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Audience
Artwork by Thorsten Grambow
Audience
    by Ty Franck

Linus watched his personal assistant bustle through the door of his immense bedroom at exactly the right time. He had been awake long enough that he was no longer bleary-headed, but not long enough to start thinking about doing things for himself. This was the perfect time for someone to come talk to him about the day's plans, and this particular assistant had arrived at exactly that moment every day for the last six years.

Of course, Linus thought, his very perfection is why he is my personal assistant.

"Slept well I hope? Good, let's talk about the day's appointments," said Michael as he walked across the room and drew back the curtains. Every morning it was the same. A quick, impersonal greeting and on to business. Linus sighed and decided not to make too much fuss today.

"Yes, Michael, I slept very well. The bed was very comfortable, and the comforter is wonderful. Please send my compliments to everyone."

"Excellent," said Michael, making a few quick notes on his pad. "You have a very full schedule today; shall we go over it?"

"Will there be much traveling today, Michael? I'm not feeling up to traveling. I think I might be getting a headache."

Michael merely gave him the blank stare he used when he thought Linus was being petulant. When just enough time passed that Linus began to feel silly, but before he felt the need to become truly obstinate, Michael said, "All of your appointments today are here in New York. We will be traveling by car from here to the museum for an art exhibit, paintings I believe. We will then travel by car to your luncheon. A new restaurant called The Orange Garden. There are three chefs there, and all are in contention for top rankings this year. It is your most important stop of the day. After, we will travel by car to the Opera. The composer is Lisa Takei. She is a relatively new talent to the rankings, but some are saying the finest since Whitworth last year. It has a highly ranked cast."

Michael was giving him the other look now, the one that asked whether he was going to behave or not. "I do try to appreciate Japanese opera, Michael, you know I do. I'll be very attentive, I promise," said Linus.

"After the opera is a dinner party in your honor. You have not been to New York in some time, and the Mayor felt it necessary for the city to show its appreciation. All of the top ranked talents will be there. Naturally, there will be some trying for unscheduled showings, but I needn't remind you that appreciating any of their works without an appointment is a bad idea. It is getting hard enough to move you from place to place without crowds of unranked talent disrupting things."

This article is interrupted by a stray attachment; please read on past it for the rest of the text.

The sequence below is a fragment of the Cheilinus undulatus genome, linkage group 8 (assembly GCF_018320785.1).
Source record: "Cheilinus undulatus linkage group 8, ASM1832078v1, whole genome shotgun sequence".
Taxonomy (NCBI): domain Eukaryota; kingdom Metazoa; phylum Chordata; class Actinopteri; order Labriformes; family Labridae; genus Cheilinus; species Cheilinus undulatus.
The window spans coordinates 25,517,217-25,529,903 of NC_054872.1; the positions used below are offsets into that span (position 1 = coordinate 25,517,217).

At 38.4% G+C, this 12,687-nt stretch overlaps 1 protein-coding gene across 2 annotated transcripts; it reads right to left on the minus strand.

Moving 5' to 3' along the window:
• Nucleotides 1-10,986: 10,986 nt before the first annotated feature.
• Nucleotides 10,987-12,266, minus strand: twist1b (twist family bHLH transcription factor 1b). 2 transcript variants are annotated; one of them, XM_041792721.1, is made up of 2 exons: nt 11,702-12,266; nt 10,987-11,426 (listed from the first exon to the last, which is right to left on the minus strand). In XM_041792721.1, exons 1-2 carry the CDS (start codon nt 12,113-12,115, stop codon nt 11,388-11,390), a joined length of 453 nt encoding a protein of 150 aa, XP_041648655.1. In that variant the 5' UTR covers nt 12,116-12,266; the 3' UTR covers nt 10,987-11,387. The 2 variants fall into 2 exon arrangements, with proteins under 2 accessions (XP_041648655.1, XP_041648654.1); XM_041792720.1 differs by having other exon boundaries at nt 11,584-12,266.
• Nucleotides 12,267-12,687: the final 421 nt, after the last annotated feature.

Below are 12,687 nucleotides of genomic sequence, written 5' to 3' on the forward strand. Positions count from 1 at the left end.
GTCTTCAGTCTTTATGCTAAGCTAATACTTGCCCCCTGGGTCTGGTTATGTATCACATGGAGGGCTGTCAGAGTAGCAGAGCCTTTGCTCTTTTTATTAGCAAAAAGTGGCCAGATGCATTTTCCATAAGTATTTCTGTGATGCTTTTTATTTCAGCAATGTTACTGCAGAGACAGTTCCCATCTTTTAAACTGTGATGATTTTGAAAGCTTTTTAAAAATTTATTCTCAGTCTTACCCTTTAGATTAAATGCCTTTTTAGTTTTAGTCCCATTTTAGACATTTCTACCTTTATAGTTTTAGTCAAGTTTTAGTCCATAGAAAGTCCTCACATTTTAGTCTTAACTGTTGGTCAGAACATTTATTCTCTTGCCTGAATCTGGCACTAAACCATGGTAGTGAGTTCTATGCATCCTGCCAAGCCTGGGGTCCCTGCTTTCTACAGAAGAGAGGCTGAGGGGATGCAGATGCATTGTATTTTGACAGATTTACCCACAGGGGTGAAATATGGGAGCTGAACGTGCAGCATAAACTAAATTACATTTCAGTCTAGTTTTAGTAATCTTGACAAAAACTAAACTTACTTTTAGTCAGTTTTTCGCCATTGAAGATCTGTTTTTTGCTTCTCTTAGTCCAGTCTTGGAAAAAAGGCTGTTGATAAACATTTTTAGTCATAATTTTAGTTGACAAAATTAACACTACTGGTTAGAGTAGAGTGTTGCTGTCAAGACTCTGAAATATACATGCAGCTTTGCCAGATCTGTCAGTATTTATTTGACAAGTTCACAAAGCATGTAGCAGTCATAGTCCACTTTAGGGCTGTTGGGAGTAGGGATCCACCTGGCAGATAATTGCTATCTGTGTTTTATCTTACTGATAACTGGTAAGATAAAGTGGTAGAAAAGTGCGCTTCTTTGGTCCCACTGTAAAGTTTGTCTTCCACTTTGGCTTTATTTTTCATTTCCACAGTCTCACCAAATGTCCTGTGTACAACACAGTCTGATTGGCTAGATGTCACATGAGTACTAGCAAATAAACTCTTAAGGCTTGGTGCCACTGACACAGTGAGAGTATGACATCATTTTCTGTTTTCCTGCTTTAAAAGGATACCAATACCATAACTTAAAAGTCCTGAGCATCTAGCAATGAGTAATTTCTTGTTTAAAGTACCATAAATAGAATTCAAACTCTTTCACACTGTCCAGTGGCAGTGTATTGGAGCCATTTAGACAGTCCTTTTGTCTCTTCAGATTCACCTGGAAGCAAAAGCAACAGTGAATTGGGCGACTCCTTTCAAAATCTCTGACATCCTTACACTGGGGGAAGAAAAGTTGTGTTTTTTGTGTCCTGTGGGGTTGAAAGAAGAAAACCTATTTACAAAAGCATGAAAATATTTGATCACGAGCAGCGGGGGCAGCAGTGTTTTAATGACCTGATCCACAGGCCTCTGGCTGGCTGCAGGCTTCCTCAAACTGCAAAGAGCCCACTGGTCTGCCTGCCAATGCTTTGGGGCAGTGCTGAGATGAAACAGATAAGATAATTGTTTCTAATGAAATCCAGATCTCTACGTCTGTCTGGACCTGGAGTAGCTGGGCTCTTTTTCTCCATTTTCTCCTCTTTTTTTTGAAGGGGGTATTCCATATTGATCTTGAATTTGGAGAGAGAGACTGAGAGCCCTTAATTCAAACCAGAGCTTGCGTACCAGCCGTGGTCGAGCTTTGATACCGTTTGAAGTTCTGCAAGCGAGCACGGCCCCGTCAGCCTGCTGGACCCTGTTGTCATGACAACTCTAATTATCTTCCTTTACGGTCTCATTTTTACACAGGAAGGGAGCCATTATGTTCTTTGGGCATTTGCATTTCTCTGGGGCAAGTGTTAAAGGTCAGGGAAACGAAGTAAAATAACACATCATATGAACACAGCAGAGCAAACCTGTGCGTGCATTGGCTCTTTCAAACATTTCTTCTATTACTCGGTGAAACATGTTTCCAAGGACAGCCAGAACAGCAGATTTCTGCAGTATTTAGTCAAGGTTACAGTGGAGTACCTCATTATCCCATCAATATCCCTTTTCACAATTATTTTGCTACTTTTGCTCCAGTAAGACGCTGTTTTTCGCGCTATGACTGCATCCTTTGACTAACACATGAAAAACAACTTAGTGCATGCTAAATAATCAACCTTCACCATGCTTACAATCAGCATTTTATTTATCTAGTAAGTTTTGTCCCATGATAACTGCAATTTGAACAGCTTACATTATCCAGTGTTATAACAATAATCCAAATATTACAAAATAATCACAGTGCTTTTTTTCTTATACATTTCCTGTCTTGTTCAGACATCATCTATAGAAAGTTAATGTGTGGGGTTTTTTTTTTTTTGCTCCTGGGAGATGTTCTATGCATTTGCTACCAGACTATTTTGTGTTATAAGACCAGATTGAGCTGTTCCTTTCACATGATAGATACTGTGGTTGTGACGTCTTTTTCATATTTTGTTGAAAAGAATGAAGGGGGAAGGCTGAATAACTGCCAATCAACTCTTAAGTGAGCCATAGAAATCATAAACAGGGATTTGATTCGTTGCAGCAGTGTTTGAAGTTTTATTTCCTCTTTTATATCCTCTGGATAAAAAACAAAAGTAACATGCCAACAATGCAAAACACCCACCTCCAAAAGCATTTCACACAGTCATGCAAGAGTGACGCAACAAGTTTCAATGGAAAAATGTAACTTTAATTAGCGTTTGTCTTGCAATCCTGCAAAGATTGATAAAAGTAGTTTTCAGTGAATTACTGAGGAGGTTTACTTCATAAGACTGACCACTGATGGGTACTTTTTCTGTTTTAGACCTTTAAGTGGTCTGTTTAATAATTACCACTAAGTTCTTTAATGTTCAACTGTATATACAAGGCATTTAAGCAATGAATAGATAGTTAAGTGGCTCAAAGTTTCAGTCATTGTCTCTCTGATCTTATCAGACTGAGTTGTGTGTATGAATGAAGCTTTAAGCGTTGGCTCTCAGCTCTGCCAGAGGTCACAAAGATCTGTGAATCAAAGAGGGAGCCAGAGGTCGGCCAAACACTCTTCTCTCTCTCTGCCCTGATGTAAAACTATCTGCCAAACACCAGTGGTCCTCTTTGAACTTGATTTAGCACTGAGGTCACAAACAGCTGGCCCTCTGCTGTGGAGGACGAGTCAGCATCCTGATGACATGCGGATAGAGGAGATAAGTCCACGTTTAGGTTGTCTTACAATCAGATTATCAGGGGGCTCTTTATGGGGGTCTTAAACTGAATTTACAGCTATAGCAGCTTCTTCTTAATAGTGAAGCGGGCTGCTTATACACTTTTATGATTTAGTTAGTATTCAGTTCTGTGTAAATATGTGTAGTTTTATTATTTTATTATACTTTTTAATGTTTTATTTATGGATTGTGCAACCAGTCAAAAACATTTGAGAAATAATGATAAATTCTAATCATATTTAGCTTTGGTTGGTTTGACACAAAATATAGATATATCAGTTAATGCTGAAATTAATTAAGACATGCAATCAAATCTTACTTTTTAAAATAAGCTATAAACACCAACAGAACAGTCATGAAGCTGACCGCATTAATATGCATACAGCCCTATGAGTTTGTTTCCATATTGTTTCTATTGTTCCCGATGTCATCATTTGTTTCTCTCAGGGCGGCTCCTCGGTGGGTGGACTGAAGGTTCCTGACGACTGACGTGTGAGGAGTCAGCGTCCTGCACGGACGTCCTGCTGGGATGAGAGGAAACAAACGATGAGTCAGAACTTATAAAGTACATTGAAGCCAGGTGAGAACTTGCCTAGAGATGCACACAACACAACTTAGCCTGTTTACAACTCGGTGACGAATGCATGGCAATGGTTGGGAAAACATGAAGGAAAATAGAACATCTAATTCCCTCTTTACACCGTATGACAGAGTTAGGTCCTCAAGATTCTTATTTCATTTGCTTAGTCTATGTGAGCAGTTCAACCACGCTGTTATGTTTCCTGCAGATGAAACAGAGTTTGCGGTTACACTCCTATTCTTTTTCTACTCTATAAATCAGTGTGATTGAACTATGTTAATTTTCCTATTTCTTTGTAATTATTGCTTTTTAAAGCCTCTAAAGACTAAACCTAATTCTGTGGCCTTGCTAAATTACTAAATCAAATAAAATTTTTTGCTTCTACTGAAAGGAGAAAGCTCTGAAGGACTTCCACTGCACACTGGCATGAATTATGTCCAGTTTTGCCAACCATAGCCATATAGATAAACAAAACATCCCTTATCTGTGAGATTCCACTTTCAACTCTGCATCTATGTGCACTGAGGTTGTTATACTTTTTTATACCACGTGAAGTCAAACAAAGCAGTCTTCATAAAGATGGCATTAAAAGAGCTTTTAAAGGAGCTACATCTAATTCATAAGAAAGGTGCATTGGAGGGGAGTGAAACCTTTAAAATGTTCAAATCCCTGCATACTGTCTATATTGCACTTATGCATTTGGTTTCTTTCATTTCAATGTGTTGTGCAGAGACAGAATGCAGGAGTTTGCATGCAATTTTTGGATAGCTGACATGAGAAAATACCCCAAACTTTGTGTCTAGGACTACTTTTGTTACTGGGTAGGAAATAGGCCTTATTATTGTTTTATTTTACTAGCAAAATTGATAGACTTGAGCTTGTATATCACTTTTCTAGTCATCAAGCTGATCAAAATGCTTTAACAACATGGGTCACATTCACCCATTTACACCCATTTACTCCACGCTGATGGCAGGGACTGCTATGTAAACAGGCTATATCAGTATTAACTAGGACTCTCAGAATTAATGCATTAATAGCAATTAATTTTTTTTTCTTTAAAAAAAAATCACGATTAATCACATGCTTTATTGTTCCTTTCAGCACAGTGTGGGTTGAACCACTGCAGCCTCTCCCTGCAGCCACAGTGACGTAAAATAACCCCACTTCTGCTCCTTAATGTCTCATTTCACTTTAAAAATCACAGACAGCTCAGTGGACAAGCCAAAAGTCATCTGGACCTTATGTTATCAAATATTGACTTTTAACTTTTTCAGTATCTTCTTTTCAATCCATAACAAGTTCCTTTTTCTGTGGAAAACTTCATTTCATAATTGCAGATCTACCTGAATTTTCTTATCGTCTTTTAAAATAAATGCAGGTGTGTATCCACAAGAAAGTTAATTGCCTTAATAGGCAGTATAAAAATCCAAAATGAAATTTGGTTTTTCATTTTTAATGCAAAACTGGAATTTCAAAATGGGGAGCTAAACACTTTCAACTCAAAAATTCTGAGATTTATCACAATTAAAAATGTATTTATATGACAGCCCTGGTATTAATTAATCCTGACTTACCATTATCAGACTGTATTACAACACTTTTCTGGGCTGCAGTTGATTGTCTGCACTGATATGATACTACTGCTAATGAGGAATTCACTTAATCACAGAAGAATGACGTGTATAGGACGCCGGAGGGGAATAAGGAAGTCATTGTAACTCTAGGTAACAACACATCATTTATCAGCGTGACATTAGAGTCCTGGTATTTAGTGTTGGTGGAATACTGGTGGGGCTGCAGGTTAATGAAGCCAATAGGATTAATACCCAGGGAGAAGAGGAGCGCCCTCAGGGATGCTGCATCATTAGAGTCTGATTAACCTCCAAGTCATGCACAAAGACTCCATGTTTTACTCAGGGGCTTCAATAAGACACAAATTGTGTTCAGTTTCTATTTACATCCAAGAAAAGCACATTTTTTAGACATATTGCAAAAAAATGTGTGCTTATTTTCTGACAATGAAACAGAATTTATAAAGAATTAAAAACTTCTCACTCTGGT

Linus knew how bad it could get. Michael had been his assistant for six years now, but he was actually a replacement. Linus' first assistant had nearly been killed when an unranked stone carver threw one of his works off an overpass onto their moving car. Of course, security was much better now, but there were still those so desperate for appreciation that they would throw themselves in front of his car just to get him to view their work.

"Yes Michael, I'll be a pillar of inobservation for the entire evening."

"Inobservation is not a word, Linus. You might want to refrain from using it in public," said Michael as he moved toward the door. "Your tailor will be here shortly. Breakfast is in one hour. Please call if you need anything." With that he bustled efficiently away.

Before Linus had time to decide whether he should get up or not, a large mound of moving fabrics shuffled into the room. It took him a few seconds to realize there were legs at the bottom of the pile, and then the clothes were quickly being hung up all over the room on nearly anything with an edge on it.

A tall, gangly man slowly appeared as the clothes were distributed. When his face was visible, he started to talk. "I hope you like a more formal look. I know that everyone has been putting you in lighter colors this year, but I've always thought that you had the right kind of dignity for a darker, more classic look. And pleats, your figure is very good for pleats. Something in a dark maroon color maybe?"

"Ummm, could you wait a second? I just woke up, and I need to use the restroom. I think I'd like a shower too. I promise I'll be right out, ok?"

The gangly man deflated. "I am so sorry. I just didn't think. What's wrong with me? Please, take as much time as you need." He moved closer with a terrible look of desperation on his face. For a second, Linus felt an irrational fear that the man might hurt him. "Please, don't let my unforgivable rudeness keep you from appreciating these clothes. I have worked very hard on them. This is the greatest moment of my life, please don't let my excitement and lack of social grace destroy everything I've worked for… please."